The Bergs are the second couple since September to sue the owners of the West 23rd Street hotel.
“It’s important that when people are treated the way that we’ve been treated that it’s known by the public,” said Susan Berg, 64, who’s resided in the hotel since 1988.
The Bergs’ lawsuit alleges that the owners ignored basic maintenance requests, including cleaning dust from construction and fixing a leaky ceiling, which led to flooding in the hallways of the 10th floor. Their heat, water, electricity and other essential services have been disrupted or discontinued at times, the suit charges.
The suit also claims that Drukier verbally abused the Bergs.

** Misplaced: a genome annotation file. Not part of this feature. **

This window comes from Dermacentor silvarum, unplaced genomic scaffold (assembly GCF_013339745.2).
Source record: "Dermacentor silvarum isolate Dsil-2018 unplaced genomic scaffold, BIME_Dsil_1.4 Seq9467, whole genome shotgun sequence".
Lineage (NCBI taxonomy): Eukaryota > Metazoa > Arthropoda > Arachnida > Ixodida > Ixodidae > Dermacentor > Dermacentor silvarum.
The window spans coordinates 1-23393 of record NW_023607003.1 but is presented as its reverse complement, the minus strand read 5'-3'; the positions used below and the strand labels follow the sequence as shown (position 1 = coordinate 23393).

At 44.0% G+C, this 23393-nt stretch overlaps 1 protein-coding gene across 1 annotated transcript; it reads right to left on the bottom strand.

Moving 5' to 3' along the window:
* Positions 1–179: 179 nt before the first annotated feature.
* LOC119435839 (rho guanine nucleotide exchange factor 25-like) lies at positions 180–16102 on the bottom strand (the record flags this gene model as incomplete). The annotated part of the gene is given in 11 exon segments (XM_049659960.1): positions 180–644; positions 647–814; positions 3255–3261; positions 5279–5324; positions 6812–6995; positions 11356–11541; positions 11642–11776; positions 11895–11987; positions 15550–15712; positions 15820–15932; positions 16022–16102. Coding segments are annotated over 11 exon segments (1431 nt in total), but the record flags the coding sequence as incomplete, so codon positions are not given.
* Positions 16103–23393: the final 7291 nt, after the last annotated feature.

In one instance in August 2019, Jonathan Berg accompanied HPD inspectors to go to the hotel’s roof to view a defective drain, which caused the leak on their floor. When Drukier appeared, the lawsuit alleges, he screamed at Berg, “I own the building, so go f—k yourself!”
A month later, Susan Berg was in the hotel’s lobby and speaking to the building’s manager, when Drukier approached and yelled at her, “Blah! blah! blah!” and “F—k you!” legal papers allege. That prompted the manager to step in between them and warn Drukier to stop, the suit says.
The Bergs are seeking damages and attorneys’ fees. “It’s just been years of tenants being harassed and really culminating in the last three-plus years,” Susan Berg told THE CITY.
Artist Philip Taaffe and his wife, Gretchen Carlson, also sued the hotel owners last month, claiming their family of five was forced to leave after their water and electricity was shut off for two years during renovations, the New York Post reported. Another resident, Rita Barros, sued in December, alleging similarly poor living conditions.